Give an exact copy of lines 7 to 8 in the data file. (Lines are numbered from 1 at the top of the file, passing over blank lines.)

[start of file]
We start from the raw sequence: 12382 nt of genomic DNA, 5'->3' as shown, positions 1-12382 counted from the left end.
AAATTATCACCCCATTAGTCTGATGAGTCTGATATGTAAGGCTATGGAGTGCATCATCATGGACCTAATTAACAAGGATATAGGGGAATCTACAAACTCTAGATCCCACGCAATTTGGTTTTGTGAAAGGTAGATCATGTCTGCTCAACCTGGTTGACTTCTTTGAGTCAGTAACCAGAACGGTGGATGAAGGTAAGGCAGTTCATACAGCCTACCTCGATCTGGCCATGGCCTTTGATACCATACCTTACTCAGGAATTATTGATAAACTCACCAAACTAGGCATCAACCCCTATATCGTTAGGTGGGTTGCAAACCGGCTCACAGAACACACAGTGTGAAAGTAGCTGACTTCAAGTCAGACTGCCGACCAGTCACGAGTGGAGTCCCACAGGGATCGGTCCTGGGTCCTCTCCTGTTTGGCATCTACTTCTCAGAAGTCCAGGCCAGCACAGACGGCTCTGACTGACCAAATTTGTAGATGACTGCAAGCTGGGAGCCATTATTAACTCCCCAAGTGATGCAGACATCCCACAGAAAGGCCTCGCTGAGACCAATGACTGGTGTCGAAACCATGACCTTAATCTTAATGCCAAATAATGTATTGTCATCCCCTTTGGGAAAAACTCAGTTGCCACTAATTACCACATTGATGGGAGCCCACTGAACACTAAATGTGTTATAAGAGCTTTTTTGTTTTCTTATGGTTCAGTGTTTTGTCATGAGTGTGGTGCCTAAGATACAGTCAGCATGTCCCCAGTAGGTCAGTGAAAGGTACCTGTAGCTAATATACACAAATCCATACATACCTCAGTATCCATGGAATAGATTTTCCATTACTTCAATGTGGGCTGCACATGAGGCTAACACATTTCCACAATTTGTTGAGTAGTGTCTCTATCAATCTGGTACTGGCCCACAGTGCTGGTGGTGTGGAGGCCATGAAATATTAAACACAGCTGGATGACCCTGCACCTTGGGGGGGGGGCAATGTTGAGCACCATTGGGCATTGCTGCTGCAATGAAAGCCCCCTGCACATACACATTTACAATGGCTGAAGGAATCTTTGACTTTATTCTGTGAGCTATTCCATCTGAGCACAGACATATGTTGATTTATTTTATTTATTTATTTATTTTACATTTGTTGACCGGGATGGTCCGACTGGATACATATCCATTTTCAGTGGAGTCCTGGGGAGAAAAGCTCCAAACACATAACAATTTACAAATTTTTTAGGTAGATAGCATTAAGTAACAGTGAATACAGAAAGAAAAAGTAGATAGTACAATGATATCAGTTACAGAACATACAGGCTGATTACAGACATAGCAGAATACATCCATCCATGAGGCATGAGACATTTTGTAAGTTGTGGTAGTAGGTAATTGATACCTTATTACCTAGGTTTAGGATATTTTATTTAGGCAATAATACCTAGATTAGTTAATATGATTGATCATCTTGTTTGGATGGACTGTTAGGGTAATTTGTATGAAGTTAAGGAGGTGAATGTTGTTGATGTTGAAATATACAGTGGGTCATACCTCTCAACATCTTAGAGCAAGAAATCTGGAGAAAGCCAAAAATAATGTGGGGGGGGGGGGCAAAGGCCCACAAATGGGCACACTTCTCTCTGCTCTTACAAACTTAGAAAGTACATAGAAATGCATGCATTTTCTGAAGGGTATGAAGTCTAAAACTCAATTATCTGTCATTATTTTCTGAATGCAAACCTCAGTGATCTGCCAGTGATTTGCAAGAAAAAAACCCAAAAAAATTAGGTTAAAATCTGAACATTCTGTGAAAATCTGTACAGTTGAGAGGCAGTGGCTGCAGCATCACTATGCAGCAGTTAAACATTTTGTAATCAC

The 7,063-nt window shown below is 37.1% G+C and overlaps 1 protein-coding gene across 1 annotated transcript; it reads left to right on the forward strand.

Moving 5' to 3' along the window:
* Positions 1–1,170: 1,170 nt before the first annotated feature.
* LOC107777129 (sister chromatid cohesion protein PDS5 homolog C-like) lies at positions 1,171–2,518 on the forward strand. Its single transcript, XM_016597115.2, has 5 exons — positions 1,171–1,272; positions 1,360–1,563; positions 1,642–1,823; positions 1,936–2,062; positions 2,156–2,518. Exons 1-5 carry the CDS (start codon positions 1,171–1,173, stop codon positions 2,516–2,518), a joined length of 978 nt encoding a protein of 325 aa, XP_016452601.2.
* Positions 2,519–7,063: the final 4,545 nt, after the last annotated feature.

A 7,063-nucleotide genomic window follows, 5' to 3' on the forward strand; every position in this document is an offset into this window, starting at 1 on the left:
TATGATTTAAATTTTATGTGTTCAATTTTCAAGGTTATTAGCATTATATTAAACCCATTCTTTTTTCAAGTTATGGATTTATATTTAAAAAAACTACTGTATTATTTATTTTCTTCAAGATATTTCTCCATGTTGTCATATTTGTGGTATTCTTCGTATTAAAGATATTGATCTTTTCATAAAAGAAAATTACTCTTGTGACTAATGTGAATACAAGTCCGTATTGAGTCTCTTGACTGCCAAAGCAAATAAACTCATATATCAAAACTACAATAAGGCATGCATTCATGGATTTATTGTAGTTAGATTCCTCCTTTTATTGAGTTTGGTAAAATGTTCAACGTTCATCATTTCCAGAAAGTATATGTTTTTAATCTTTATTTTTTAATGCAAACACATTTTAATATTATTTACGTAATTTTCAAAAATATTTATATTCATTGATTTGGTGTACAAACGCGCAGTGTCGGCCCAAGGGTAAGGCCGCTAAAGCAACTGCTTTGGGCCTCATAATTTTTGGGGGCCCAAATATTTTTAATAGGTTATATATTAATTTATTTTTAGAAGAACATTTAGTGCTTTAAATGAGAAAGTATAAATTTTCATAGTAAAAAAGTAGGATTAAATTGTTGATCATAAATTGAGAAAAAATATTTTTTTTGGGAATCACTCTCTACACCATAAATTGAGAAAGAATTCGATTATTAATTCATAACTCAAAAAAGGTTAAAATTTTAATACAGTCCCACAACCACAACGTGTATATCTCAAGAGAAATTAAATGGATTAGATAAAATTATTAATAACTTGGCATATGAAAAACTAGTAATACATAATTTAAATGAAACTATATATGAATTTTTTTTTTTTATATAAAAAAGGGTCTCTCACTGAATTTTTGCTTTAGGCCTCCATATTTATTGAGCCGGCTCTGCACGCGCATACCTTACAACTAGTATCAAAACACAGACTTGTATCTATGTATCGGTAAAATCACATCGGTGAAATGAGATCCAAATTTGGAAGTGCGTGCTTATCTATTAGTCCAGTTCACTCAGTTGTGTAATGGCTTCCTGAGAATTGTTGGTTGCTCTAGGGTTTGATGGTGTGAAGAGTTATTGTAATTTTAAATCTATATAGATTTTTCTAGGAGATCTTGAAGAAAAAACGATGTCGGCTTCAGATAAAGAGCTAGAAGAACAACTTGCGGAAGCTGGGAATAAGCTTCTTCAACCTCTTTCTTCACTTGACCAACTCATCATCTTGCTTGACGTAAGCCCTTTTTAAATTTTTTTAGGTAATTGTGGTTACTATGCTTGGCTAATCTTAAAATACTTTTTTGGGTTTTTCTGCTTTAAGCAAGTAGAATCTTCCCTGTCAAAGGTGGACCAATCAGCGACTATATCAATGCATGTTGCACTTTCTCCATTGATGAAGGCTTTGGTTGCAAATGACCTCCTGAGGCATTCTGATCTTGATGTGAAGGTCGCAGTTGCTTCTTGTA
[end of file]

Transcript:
* Positions 2,519–7,063: the final 4,545 nt, after the last annotated feature.

A 7,063-nucleotide genomic window follows, 5' to 3' on the forward strand; every position in this document is an offset into this window, starting at 1 on the left: